We are fortunate to own two of the ceramic poppies that were part of the remembrance display at the Tower of London last year.
The 888,246 poppies were placed in the moat of the Tower between July and November. I visited the Tower on several occasions during those months, so saw the progress as the carpet of red grew. It was a stunning and moving sight, an original yet simple statement of remembrance.
The poppies captured the public’s attention in a way that many permanent memorials do not. Along with the Cenotaph in London’s Whitehall, here are two relatively new WW2 memorials in London – Women of World War Two – RAF Bomber Command.
Here in Hobart, during 1918 and 1919, a quarter of the city’s population took part in planting 510 trees along a Soldier’s Memorial Avenue in the city’s Domain. A tree and a plaque in remembrance for each of the Hobart citizen’s who died during the First World War.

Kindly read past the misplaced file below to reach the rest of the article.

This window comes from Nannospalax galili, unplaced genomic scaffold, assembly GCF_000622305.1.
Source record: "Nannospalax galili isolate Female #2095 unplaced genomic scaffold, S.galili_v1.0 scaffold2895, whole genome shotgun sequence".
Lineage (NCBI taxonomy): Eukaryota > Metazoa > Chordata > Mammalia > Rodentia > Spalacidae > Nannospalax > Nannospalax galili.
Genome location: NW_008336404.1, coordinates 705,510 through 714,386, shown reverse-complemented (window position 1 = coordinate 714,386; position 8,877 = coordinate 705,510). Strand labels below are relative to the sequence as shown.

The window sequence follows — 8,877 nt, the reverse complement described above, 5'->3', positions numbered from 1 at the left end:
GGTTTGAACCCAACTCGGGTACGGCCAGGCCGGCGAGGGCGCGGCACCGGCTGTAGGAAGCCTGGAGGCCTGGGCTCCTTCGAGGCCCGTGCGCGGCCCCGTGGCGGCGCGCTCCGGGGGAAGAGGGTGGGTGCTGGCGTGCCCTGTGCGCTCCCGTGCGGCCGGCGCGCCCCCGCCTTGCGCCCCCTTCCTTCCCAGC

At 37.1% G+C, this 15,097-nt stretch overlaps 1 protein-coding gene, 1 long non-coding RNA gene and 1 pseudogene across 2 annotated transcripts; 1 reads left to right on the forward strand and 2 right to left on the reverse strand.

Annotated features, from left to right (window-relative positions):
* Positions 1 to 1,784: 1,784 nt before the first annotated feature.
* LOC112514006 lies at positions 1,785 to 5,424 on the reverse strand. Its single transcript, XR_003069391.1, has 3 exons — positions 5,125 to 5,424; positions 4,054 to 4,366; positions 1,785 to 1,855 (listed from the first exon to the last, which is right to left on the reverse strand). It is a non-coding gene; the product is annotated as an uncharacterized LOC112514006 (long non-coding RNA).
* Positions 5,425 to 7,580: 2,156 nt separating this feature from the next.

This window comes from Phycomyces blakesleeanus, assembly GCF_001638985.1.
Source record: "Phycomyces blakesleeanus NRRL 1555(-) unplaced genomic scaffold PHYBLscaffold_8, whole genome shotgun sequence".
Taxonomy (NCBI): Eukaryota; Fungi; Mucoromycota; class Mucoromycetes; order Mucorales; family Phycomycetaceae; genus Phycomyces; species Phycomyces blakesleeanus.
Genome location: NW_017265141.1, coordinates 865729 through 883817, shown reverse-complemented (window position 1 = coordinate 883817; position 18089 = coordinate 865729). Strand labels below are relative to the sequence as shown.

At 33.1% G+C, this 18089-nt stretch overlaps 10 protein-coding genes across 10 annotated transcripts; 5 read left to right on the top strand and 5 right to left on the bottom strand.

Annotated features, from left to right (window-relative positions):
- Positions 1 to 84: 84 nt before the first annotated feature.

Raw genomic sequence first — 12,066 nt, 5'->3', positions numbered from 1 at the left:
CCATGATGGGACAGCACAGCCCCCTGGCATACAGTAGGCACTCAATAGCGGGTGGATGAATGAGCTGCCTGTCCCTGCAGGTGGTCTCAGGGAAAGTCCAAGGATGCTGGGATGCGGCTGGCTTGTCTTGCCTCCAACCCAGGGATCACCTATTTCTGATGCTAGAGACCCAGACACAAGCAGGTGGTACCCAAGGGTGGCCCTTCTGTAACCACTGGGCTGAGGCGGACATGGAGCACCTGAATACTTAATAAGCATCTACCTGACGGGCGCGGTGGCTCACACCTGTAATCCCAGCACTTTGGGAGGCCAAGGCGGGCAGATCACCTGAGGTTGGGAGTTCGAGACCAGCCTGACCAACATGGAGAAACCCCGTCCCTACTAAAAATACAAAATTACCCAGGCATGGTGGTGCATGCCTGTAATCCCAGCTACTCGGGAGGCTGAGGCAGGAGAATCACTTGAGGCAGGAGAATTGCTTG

One hundred years on, some tree’s have been replanted but the avenue is still a poignant and peaceful place overlooking the river, city and cenotaph.
Even though the main celebration in Australia is ANZC DAY in April, with a
dawn service and parade, poppies are sold here in Australia and there will be a silence to mark the 11th hour of the 11th day of the 11th month, when WW1 guns fell silent.
As we continue to commemorate the centenary of the First World War, it is a time to remember all wars and conflicts, all military personnel involved.
“Lest we forget”.